Saturday, May 14, 2016

In Defense of Uncertainty

"Fools find no pleasure in understanding but delight in airing their own opinions."
     Proverbs 18:2

I read a lot of books this semester. That's what comprehensive exams are all about. So, what does all that reading do to you?

I honestly think I feel less knowledgeable than ever before. Really, I feel profoundly ignorant.

In our most self-serving moments, we subconsciously assume that expertise in one field is infinitely transferable. We know a little about something and suddenly we think we know everything about everything. In our more realistic moments, trying to learn a lot about something mainly just reminds us of how little we know.

This process is surprisingly unsettling. I used to have lots of opinions about lots of things, and I casually assumed those opinions were right. Well, ok, I still have lots of opinions. But now they're accompanied by all sorts of annoying questions. Questions like,
Wait a minute, why am I so sure about this?

What are the opinions of people who have spent their lives studying this?

How would my view of this change if I read 10 books about it? 100?

What complexities am I missing because I haven't experienced the thing I'm opining about? 
How would I feel differently if the issue touched my closest friends or family members? 
People often have strong opinions that are based on ignorance. That's not exactly news. But what's interesting is that ignorance hides itself. In the end, there's a sense in which we don't know what we don't know. People often have unfounded ideas about racism or American history, for example, but you won't hear them say, "I know my ideas go against the vast majority of people with experience or expertise on this subject, but I am sticking to my opinion." On the contrary, precisely because they are ignorant they don't know that their views contradict the evidence.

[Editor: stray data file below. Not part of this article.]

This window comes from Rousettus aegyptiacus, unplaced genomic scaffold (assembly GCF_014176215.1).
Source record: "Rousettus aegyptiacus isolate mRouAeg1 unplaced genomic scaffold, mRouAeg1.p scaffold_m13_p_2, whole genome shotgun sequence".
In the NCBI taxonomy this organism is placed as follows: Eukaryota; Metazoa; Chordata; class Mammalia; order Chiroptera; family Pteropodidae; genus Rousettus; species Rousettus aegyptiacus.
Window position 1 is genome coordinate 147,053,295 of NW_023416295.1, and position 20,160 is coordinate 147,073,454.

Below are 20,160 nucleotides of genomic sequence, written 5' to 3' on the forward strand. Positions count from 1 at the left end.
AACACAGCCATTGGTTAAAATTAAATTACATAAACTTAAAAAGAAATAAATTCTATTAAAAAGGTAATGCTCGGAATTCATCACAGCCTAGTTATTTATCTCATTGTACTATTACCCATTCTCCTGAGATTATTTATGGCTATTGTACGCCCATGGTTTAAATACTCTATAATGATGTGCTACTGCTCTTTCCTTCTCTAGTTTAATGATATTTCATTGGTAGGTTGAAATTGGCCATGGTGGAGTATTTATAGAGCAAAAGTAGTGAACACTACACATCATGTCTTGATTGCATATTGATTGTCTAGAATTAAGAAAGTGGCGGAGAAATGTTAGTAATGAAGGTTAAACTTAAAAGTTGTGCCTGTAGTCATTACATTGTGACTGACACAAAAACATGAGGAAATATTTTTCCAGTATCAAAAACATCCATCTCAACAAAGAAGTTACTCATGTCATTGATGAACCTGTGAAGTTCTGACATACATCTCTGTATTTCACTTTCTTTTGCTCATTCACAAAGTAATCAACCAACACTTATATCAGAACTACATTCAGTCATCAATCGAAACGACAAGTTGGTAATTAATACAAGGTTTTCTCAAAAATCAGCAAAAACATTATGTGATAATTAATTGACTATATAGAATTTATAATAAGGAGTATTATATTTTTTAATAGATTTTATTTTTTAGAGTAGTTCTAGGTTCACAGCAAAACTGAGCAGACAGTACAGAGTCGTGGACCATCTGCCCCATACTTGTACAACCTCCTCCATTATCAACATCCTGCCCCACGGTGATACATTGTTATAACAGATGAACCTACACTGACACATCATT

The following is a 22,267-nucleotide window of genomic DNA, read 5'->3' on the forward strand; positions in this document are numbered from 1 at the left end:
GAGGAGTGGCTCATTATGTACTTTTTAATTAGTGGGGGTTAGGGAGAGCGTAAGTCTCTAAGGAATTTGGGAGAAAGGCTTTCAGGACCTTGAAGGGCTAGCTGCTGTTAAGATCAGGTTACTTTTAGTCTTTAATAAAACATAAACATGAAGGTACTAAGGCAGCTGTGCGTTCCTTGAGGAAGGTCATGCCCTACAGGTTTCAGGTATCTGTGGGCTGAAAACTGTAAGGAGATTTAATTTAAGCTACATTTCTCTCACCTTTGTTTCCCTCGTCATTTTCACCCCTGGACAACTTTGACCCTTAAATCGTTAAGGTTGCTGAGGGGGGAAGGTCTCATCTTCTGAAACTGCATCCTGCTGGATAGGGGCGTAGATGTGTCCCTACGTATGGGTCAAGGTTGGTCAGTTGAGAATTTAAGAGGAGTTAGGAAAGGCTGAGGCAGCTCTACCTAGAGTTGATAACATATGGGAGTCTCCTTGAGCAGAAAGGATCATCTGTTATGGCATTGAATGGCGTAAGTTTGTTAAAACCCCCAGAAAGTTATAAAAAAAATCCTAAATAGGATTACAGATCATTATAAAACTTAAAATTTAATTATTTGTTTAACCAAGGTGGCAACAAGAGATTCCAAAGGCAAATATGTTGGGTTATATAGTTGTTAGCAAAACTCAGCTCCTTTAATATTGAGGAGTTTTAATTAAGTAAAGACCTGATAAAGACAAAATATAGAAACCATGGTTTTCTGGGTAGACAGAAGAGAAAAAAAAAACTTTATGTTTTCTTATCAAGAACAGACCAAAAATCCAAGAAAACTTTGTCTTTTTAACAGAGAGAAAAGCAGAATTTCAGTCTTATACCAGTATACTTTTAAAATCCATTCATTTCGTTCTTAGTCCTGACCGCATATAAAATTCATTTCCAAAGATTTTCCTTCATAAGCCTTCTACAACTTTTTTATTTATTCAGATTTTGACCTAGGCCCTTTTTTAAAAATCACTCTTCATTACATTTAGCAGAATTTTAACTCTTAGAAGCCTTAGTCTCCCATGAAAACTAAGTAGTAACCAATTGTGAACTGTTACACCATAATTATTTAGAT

Before I get up on my high horse, I would do well to remember that this is basically the same thing I try to do all the time. Now those annoying questions keep getting in the way and make me question what I think I know.

I have opinions about climate change, pacifism, transgender rights, immigration law, ISIS, and even the Boxer Rebellion. They're all ignorant opinions. If this seems hard to admit, perhaps it's because we've become accustomed to thinking of ignorance as an insult to be lobbed against an opponent rather than a routine condition that affects us all.

This is not a call for radical skepticism about our ability to know things that are true. Nor is it a call for self-imposed silence until we attain some imagined threshold of competence. Rather, it is a call to dialogue, to listen to each other with the expectation--rather than the fear--that in listening we will be changed.

Indeed, the basic assumption that there is additional knowledge or experience that would change our thinking if we had access to it is a prerequisite for constructive conversation. We need to cultivate the capacity to be uncertain.

It might seem strange to think of uncertainty as a skill to be cultivated, but it is precisely that. Abiding in uncertainty is uncomfortable. It strips us of our easy assumptions and continually confronts us with the possibility that we may be wrong. It is much easier to be certain.

Social media rewards certainty. Strong and uncompromising opinions, baldly stated, are the currency of Twitter and Facebook. I've offered more than my fair share. And many of us have learned not to even try to have such conversations face to face. After all, if you and I are both so sure of ourselves, what is there to talk about? In the end, we'd rather change someone's mind than learn something new ourselves.

So yeah, I'm done with comps. I feel pretty ignorant. I feel uncertain. Maybe trying to make myself at home here wouldn't be such a bad idea. 


  1. Well said, Jesse. I'm bookmarking this for future (and frequent) re-reading.